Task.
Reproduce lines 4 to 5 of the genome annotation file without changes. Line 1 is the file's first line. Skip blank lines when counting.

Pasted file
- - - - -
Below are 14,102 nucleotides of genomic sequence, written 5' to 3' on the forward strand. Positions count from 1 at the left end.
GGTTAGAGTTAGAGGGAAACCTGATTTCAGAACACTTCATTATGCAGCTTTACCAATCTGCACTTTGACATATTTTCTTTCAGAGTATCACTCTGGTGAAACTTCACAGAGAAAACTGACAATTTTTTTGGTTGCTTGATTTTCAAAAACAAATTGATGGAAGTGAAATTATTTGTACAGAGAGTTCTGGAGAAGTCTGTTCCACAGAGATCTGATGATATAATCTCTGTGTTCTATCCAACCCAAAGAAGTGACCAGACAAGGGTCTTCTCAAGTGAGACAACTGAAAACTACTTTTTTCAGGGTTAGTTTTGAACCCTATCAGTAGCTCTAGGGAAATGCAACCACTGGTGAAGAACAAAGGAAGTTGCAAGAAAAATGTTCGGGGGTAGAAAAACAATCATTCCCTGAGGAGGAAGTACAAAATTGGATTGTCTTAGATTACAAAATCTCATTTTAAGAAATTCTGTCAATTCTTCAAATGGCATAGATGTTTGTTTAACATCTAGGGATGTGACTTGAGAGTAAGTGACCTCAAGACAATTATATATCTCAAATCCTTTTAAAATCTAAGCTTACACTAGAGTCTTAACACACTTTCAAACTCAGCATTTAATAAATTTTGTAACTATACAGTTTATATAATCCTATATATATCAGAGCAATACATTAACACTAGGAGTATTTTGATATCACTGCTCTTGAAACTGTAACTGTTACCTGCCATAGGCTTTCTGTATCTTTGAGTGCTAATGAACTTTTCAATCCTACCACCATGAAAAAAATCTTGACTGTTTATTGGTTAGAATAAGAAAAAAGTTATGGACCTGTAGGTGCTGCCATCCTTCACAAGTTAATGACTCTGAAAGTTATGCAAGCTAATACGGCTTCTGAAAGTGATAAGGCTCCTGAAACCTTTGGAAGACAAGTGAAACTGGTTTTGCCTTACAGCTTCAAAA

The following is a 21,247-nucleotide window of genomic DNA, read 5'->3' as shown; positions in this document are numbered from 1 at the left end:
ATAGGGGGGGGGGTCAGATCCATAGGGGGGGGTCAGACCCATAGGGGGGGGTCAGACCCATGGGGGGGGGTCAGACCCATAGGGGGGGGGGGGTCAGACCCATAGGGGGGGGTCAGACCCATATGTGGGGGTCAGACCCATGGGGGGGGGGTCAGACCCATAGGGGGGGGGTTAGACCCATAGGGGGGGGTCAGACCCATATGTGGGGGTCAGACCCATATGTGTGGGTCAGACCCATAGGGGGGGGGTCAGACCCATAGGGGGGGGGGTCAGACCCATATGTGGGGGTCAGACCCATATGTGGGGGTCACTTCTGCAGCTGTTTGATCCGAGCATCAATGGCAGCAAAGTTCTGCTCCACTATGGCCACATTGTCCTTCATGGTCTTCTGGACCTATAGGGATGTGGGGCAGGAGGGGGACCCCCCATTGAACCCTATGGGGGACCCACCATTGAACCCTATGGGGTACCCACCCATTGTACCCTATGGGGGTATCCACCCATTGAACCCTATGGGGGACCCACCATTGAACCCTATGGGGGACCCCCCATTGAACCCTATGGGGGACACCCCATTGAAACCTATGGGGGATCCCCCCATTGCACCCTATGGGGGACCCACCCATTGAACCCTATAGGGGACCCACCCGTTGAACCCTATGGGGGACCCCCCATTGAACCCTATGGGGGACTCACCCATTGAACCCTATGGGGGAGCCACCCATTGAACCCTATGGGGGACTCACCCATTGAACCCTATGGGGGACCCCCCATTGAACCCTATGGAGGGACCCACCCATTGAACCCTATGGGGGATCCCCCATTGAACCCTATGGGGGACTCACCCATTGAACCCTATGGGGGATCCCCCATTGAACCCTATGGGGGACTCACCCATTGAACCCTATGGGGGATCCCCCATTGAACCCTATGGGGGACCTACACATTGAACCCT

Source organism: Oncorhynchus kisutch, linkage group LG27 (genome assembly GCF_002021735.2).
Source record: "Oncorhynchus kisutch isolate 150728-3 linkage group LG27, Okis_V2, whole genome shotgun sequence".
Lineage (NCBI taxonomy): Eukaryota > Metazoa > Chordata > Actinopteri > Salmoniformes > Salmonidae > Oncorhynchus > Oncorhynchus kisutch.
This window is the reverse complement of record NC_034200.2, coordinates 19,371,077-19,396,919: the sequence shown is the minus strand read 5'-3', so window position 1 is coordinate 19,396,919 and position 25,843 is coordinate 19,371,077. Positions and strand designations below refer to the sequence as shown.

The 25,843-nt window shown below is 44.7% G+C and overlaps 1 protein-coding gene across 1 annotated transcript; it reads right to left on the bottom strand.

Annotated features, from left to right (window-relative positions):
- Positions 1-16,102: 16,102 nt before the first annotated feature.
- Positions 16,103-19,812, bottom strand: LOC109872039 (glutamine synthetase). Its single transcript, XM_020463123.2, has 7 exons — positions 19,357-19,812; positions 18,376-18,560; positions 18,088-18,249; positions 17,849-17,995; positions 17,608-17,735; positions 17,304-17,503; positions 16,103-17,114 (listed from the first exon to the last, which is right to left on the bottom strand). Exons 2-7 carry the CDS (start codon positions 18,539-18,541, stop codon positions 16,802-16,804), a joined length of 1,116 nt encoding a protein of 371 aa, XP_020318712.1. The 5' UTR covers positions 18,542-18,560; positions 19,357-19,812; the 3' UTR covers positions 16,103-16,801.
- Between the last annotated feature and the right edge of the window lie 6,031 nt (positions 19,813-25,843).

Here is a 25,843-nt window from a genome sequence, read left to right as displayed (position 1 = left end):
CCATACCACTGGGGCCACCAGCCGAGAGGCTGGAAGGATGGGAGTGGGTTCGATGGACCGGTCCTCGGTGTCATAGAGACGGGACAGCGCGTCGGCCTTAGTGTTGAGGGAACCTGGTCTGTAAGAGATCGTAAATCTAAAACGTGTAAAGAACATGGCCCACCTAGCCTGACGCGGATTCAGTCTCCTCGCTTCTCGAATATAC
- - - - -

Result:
ATAGGGGGGGGGGTCAGATCCATAGGGGGGGGTCAGACCCATAGGGGGGGGTCAGACCCATGGGGGGGGGTCAGACCCATAGGGGGGGGGGGGTCAGACCCATAGGGGGGGGTCAGACCCATATGTGGGGGTCAGACCCATGGGGGGGGGGTCAGACCCATAGGGGGGGGGTTAGACCCATAGGGGGGGGTCAGACCCATATGTGGGGGTCAGACCCATATGTGTGGGTCAGACCCATAGGGGGGGGGTCAGACCCATAGGGGGGGGGGTCAGACCCATATGTGGGGGTCAGACCCATATGTGGGGGTCACTTCTGCAGCTGTTTGATCCGAGCATCAATGGCAGCAAAGTTCTGCTCCACTATGGCCACATTGTCCTTCATGGTCTTCTGGACCTATAGGGATGTGGGGCAGGAGGGGGACCCCCCATTGAACCCTATGGGGGACCCACCATTGAACCCTATGGGGTACCCACCCATTGTACCCTATGGGGGTATCCACCCATTGAACCCTATGGGGGACCCACCATTGAACCCTATGGGGGACCCCCCATTGAACCCTATGGGGGACACCCCATTGAAACCTATGGGGGATCCCCCCATTGCACCCTATGGGGGACCCACCCATTGAACCCTATAGGGGACCCACCCGTTGAACCCTATGGGGGACCCCCCATTGAACCCTATGGGGGACTCACCCATTGAACCCTATGGGGGAGCCACCCATTGAACCCTATGGGGGACTCACCCATTGAACCCTATGGGGGACCCCCCATTGAACCCTATGGAGGGACCCACCCATTGAACCCTATGGGGGATCCCCCATTGAACCCTATGGGGGACTCACCCATTGAACCCTATGGGGGATCCCCCATTGAACCCTATGGGGGACTCACCCATTGAACCCTATGGGGGATCCCCCATTGAACCCTATGGGGGACCTACACATTGAACCCT

Source organism: Oncorhynchus kisutch, linkage group LG27 (genome assembly GCF_002021735.2).